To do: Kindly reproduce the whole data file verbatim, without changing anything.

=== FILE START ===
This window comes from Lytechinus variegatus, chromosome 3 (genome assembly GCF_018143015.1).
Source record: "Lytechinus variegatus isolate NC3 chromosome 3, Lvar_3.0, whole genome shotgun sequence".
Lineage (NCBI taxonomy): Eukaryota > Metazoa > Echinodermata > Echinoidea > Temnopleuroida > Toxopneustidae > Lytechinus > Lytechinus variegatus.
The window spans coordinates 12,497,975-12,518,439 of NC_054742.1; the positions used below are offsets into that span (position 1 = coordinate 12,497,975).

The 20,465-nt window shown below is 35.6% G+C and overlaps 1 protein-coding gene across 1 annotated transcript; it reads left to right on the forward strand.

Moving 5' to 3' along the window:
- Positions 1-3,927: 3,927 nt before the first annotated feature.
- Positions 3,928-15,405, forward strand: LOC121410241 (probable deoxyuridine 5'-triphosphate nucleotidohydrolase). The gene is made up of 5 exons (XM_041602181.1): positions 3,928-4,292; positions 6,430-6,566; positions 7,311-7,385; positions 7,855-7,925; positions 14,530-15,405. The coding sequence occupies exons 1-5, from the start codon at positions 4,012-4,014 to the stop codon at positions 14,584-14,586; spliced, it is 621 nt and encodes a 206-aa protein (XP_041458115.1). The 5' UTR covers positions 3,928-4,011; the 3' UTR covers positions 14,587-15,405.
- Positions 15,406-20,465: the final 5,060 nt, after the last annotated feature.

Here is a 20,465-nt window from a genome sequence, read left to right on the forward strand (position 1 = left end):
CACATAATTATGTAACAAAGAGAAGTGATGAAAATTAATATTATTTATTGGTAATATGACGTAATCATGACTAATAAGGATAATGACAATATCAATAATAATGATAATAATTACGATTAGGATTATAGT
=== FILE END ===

This window comes from Lytechinus variegatus, chromosome 3 (genome assembly GCF_018143015.1).
Source record: "Lytechinus variegatus isolate NC3 chromosome 3, Lvar_3.0, whole genome shotgun sequence".
Lineage (NCBI taxonomy): Eukaryota > Metazoa > Echinodermata > Echinoidea > Temnopleuroida > Toxopneustidae > Lytechinus > Lytechinus variegatus.
The window spans coordinates 12,497,975-12,518,439 of NC_054742.1; the positions used below are offsets into that span (position 1 = coordinate 12,497,975).

The 20,465-nt window shown below is 35.6% G+C and overlaps 1 protein-coding gene across 1 annotated transcript; it reads left to right on the forward strand.

Moving 5' to 3' along the window:
- Positions 1-3,927: 3,927 nt before the first annotated feature.
- Positions 3,928-15,405, forward strand: LOC121410241 (probable deoxyuridine 5'-triphosphate nucleotidohydrolase). The gene is made up of 5 exons (XM_041602181.1): positions 3,928-4,292; positions 6,430-6,566; positions 7,311-7,385; positions 7,855-7,925; positions 14,530-15,405. The coding sequence occupies exons 1-5, from the start codon at positions 4,012-4,014 to the stop codon at positions 14,584-14,586; spliced, it is 621 nt and encodes a 206-aa protein (XP_041458115.1). The 5' UTR covers positions 3,928-4,011; the 3' UTR covers positions 14,587-15,405.
- Positions 15,406-20,465: the final 5,060 nt, after the last annotated feature.

Here is a 20,465-nt window from a genome sequence, read left to right on the forward strand (position 1 = left end):
CACATAATTATGTAACAAAGAGAAGTGATGAAAATTAATATTATTTATTGGTAATATGACGTAATCATGACTAATAAGGATAATGACAATATCAATAATAATGATAATAATTACGATTAGGATTATAGT